University of Chicago
|University of Chicago|
|Degrees:||Bachelor's, Master's, Doctoral|
The University of Chicago was founded in 1890 by the American Baptist Education Society and oil magnate John D. Rockefeller, who later described the University of Chicago as “the best investment I ever made.” The land for the new university, in the recently annexed suburb of Hyde Park, was donated by Marshall Field, owner of the Chicago department store that bears his name.
Although the University was established by Baptists, it was non-denominational from the start. It also welcomed women and minority students at a time when many universities did not.
Since the 1950s the University is well known for hosting the Chicago School of Economics, led for many years by Milton Friedman and George Stigler. The economics department has dominated the Nobel Prizes in the past few decades.
On December 2, 1942, Enrico Fermi and Leo Szilard assembled a rudimentary nuclear reactor under the stands of the former football stadium. What followed was the first self sustaining nuclear chain reaction, a discovery which lead to the development of the atomic bombs used later in the war. The site of this Manhattan Project milestone is now commemorated with a statue by Henry Moore titled "Nuclear Energy," it is adjacent to the Regenstein Library.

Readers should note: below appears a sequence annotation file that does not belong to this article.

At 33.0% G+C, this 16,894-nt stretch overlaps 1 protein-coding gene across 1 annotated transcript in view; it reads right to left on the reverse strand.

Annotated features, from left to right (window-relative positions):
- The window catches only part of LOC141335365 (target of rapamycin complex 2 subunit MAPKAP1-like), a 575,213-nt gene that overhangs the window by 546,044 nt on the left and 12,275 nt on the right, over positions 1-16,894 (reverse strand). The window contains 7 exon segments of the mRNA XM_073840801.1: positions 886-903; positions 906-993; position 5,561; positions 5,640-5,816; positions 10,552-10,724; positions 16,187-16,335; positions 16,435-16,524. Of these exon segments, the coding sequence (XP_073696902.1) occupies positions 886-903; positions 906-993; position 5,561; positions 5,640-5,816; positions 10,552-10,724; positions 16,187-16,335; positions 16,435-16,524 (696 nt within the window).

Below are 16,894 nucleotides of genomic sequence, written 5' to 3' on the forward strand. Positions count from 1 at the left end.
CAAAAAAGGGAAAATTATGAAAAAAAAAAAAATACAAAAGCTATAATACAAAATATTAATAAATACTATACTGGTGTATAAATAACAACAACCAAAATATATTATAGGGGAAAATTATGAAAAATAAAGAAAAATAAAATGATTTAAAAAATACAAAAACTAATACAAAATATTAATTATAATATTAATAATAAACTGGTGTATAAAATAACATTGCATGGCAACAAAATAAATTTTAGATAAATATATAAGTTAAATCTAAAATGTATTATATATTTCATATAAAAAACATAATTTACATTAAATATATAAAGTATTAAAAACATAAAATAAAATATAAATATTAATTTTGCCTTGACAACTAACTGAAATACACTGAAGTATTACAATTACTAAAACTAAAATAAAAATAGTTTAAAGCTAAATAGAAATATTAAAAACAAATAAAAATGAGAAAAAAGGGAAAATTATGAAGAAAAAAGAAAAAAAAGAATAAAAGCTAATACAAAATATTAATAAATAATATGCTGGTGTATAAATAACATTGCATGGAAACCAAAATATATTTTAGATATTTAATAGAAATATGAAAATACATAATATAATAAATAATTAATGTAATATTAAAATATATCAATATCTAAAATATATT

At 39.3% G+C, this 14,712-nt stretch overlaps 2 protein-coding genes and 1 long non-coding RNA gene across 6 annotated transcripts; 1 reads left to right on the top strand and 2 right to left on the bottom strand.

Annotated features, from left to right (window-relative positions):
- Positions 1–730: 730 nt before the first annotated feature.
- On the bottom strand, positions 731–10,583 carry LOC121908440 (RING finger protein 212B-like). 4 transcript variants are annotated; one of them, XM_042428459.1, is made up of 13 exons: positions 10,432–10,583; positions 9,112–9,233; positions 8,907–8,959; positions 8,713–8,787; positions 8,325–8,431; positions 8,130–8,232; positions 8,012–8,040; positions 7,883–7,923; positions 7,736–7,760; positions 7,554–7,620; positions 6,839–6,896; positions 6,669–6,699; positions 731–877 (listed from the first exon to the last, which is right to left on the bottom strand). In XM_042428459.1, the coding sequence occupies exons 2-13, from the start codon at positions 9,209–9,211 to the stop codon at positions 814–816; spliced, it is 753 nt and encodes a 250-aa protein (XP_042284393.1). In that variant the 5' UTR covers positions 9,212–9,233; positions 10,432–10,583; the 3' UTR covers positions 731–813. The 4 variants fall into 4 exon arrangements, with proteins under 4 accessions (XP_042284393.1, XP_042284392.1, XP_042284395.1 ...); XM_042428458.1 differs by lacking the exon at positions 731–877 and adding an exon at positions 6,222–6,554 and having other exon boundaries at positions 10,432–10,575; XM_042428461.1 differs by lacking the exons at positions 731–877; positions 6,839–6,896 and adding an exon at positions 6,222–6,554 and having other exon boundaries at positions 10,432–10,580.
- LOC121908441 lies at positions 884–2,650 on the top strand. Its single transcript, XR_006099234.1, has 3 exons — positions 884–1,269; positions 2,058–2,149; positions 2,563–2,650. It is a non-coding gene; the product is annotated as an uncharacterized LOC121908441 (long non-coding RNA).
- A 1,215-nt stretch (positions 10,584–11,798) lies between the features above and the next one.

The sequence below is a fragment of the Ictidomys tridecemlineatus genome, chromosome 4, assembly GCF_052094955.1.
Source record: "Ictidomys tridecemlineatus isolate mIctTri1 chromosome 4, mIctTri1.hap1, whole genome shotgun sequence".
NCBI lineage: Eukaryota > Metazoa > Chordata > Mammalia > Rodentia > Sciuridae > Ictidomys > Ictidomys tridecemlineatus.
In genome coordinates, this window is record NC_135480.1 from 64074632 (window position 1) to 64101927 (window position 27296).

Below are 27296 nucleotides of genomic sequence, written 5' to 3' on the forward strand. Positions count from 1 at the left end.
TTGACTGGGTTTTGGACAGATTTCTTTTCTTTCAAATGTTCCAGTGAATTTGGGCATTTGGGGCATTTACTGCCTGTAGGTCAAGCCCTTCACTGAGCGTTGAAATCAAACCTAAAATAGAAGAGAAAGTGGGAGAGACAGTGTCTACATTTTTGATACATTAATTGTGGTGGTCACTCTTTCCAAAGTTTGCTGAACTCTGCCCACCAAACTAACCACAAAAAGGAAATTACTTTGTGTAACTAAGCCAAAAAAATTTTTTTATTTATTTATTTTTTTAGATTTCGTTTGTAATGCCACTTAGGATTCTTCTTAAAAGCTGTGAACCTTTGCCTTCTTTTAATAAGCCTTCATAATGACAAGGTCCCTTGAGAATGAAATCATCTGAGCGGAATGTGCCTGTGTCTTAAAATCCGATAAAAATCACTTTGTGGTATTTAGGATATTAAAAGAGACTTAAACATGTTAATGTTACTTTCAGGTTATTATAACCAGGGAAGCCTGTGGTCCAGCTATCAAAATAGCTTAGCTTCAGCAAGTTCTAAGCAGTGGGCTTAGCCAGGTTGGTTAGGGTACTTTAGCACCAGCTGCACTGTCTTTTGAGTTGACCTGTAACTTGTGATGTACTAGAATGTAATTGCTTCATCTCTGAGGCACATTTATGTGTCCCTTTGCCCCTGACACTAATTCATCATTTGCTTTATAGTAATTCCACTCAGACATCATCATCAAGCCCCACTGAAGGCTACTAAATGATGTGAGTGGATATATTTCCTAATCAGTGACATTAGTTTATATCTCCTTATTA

Liberal Robert Hutchins, a pioneer of the Essentialist school of education, was the president and chancellor of the university in the mid 20th century. He attempted to do away with fraternities and campus religious organizations, believing them to be unnecessary distractions.
In football the school produced the first Heisman Trophy winner, Jay Berwanger, in 1935. Chicago had beren one of the founding members of the Big Ten athletic conference. In 1939, Hutchins disbanded the varsity football team, and left the conference. Decades later a small but modestly successful Division III football team was started.
- ↑ College Search - University of Chicago - Chicago - At a Glance (English) (HTML). College Board. Retrieved on May 28, 2010.
- ↑ 2011 NACUBO-Commonfund Study of Endowments. Retrieved on November 20, 2012.